By contrast, no one is in a position to advise the insurers about the upper limit of their exposure in a single case when they are writing occurrence-based business in which they will be liable for a claim whenever it is made in the future. As a result it is not unknown to see claims made policies written at a level that undercuts occurrence based cover by a third. Further savings can be made if they do not include the legal expenses insurance that medical defence organisations provide to protect the practitioner in the case of a GMC complaint and there may be other respects in which benefits that MDO members take for granted which are not replicated by the insurers. At a third of the price many doctors think it is attractive.
Sometimes the policies come with a promise that the doctor will be given run off cover which means that the insurers will agree to pick up claims made in the future as if the policy had always been the equivalent of an occurrence based policy. Often the insurers say that they will provide that run-off cover for nothing as the MDOs will, if the practitioner remains in benefit until retirement. Others say that they will allow the practitioner who wants to retire prematurely or to transfer to another provider to purchase the same benefit if they will pay two or three years premiums all at once.
The trouble with both such promises of run-off cover is that they depend upon the practitioner remaining being able to pay the premiums quoted in the final years. If the doctor has an adverse claims record there is no limit to the extent to which the insurer is entitled to increase the premium. As a result, it may become impossible for the doctor to be able to afford to remain in benefit with that indemnifier until their retirement or they may be unable to afford to pay the premium quoted in the final three years. This is not an attractive position.
Even worse than this, when doctors chop and change between indemnifiers they have to make declarations about every circumstance. If they fail to mention a threatened claim when they transfer their liability to a new indemnifier they may find the whole policy is voided. This can happen when they fail to mention distant events. One of my clients was surprised to find cover that he thought had been secure was voided because when he transferred his indemnity to a new indemnifier three years earlier, he had failed to mention an event which had happened 12 years before that. This distant event had not resulted in any claim being made against him. It was a GMC case.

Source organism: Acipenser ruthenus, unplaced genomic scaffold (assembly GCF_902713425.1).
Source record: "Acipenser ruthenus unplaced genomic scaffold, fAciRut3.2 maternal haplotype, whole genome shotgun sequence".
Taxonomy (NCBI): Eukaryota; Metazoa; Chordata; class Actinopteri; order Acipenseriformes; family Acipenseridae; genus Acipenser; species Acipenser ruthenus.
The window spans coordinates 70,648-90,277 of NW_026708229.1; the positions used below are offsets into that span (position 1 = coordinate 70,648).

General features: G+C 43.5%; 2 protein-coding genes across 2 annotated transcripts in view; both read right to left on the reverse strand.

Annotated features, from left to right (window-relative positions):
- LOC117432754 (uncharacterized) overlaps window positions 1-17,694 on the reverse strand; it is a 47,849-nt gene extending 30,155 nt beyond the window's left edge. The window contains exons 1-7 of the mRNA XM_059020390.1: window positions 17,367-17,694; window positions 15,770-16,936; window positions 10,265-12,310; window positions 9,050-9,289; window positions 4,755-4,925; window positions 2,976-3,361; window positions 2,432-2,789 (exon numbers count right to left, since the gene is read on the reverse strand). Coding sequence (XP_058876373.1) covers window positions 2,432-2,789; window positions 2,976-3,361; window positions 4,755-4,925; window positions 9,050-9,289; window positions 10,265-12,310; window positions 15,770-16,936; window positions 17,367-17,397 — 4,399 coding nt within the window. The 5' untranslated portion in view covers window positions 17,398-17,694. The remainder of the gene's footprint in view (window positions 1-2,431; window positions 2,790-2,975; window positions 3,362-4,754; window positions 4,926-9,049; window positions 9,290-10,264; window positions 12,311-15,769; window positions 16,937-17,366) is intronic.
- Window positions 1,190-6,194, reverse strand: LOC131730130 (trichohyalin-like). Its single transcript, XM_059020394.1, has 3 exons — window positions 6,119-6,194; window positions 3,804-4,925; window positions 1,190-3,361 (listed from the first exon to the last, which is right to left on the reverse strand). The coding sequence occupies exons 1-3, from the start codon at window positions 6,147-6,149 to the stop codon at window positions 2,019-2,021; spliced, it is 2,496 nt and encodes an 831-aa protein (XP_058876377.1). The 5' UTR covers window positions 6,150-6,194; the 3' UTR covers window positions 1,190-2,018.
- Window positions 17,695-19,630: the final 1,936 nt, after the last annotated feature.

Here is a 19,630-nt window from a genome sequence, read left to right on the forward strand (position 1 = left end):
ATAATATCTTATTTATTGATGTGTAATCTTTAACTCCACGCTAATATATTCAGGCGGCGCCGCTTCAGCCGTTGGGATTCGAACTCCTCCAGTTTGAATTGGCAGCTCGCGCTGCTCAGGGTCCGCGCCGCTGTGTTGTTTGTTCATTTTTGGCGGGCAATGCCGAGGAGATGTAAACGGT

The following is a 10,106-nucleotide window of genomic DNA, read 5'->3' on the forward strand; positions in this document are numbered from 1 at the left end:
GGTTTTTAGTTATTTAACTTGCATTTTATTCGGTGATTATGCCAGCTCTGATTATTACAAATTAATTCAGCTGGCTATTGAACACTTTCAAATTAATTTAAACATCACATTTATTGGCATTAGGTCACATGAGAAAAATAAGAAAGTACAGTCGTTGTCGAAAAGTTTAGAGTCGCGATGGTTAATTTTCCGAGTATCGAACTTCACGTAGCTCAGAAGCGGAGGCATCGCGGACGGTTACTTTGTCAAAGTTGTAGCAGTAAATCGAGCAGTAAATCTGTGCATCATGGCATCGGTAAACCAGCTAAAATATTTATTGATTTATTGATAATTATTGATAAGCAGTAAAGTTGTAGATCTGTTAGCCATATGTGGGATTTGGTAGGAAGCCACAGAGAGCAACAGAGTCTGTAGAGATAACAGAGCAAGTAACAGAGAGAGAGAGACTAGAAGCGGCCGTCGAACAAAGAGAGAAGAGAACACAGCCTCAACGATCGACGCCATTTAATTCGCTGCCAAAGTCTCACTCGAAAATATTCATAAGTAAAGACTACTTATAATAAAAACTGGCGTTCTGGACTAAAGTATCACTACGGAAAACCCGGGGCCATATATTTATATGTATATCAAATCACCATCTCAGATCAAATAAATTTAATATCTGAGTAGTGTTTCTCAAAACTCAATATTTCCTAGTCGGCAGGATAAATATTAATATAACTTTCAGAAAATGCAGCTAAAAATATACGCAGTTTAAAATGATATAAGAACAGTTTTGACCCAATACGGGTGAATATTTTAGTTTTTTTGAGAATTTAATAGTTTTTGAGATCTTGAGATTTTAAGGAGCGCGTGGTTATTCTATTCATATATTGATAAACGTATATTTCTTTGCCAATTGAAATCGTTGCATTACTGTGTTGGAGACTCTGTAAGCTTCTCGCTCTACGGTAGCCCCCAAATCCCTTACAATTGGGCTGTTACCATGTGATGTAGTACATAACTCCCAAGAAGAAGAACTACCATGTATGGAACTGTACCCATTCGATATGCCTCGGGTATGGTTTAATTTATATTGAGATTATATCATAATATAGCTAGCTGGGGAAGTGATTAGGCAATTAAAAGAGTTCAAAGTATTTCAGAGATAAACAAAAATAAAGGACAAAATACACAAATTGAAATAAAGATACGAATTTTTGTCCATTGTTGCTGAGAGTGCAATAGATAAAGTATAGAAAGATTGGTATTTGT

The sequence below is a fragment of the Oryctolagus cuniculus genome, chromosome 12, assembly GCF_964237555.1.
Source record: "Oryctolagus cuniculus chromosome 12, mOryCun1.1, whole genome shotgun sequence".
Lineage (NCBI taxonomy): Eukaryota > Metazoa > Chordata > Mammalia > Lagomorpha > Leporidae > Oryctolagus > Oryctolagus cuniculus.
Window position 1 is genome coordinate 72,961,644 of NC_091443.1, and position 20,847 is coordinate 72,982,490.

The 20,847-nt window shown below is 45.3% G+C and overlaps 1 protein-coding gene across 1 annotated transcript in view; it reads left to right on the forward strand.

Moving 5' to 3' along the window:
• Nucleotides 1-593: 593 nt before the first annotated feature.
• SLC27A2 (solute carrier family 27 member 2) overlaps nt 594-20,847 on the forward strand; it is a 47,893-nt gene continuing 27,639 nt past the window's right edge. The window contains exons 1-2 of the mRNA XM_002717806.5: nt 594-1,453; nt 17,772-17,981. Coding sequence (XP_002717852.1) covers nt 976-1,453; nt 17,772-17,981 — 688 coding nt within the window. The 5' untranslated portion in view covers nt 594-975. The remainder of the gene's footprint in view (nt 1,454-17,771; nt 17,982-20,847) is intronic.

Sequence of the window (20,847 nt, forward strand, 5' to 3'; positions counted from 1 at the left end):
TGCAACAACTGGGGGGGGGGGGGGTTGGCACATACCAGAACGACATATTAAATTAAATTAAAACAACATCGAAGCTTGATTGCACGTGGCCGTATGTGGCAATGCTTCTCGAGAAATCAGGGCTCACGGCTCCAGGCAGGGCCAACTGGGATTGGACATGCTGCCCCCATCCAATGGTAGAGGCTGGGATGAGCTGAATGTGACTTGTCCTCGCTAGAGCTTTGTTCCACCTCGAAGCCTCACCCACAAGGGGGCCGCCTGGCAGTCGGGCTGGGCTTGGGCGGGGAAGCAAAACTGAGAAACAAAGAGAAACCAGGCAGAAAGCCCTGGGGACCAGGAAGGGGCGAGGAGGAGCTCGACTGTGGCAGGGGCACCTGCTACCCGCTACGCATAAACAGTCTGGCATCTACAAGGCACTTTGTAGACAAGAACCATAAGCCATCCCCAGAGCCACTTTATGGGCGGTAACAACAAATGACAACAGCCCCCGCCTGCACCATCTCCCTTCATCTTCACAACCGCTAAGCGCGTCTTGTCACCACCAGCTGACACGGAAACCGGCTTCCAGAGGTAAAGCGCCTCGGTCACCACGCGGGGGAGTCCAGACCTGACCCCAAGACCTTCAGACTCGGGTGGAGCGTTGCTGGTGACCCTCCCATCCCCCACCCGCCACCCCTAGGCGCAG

Even worse than that, many claims made policies will only cover the practitioner in respect of claims that are made during that year and reported to the insurer. If the claim is not reported to the indemnifier in the same year in which the claim is made then the practitioner may find that the claim is disowned, that they are going bare and they have to explain themselves to the GMC. There must be a temptation not to trouble the insurer for fear that next year’s premium will be increased. Problems arise when doctors receive letters that they do not recognise as claims, merely complaints that they think they can answer completely themselves.
Sometimes it may seem as if the doctor has two lots of cover. If a doctor transfers to a claims made policy on 1 January 2014 and then gets a claim in respect of an event that happened in 2012 when he had occurrence based insurance, you might suppose that he would be indemnified by both organisations and he need not worry. However, it does not work like that. The MDO may say that if the doctor has transferred to a claims-made policy so that he has bought another indemnifier on risk, their obligation to indemnify is terminated. They no doubt rely upon the fact that the claims made policy is much cheaper than theirs. However, if the new indemnifier disowns the claim because it was not mentioned in the application when they think it should have been, the practitioner who thought that he was indemnified in two different ways may find he is out in the cold without any cover at all. Clearly it is a nasty world out there in which a Letter before Action may threaten the doctor’s ability to continue to practice privately or as a General Practitioner and may also result in the unwelcome discovery that the indemnifier thinks that their obligation to look after the doctor has terminated.
This is all a sad change from the way it used to be. My grandfather bought life membership from the MPS when he qualified in 1919 for £50 and never gave the problem another thought until he stopped operating at the age of 82. Autre temps, autre mores no doubt, but more to the point autre monnai as well.